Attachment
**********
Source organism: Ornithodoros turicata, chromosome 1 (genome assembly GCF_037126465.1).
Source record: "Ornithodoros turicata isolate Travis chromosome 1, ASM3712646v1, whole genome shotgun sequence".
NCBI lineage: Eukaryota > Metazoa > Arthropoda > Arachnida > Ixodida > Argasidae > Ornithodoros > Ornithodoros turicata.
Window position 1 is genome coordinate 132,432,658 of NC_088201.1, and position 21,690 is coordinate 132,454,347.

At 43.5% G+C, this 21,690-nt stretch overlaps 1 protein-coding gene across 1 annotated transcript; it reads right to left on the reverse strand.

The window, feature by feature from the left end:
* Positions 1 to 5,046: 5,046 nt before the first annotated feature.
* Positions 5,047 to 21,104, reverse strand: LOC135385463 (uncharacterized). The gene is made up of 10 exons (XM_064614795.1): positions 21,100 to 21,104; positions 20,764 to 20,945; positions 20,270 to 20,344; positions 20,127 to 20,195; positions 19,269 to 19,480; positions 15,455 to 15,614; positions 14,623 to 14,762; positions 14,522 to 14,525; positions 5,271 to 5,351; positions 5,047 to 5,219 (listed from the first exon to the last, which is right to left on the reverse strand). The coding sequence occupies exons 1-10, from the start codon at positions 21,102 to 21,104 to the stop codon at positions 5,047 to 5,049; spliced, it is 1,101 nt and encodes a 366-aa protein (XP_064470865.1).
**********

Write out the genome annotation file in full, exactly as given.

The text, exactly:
Source organism: Ornithodoros turicata, chromosome 1 (genome assembly GCF_037126465.1).
Source record: "Ornithodoros turicata isolate Travis chromosome 1, ASM3712646v1, whole genome shotgun sequence".
NCBI lineage: Eukaryota > Metazoa > Arthropoda > Arachnida > Ixodida > Argasidae > Ornithodoros > Ornithodoros turicata.
Window position 1 is genome coordinate 132,432,658 of NC_088201.1, and position 21,690 is coordinate 132,454,347.

At 43.5% G+C, this 21,690-nt stretch overlaps 1 protein-coding gene across 1 annotated transcript; it reads right to left on the reverse strand.

The window, feature by feature from the left end:
* Positions 1 to 5,046: 5,046 nt before the first annotated feature.
* Positions 5,047 to 21,104, reverse strand: LOC135385463 (uncharacterized). The gene is made up of 10 exons (XM_064614795.1): positions 21,100 to 21,104; positions 20,764 to 20,945; positions 20,270 to 20,344; positions 20,127 to 20,195; positions 19,269 to 19,480; positions 15,455 to 15,614; positions 14,623 to 14,762; positions 14,522 to 14,525; positions 5,271 to 5,351; positions 5,047 to 5,219 (listed from the first exon to the last, which is right to left on the reverse strand). The coding sequence occupies exons 1-10, from the start codon at positions 21,102 to 21,104 to the stop codon at positions 5,047 to 5,049; spliced, it is 1,101 nt and encodes a 366-aa protein (XP_064470865.1).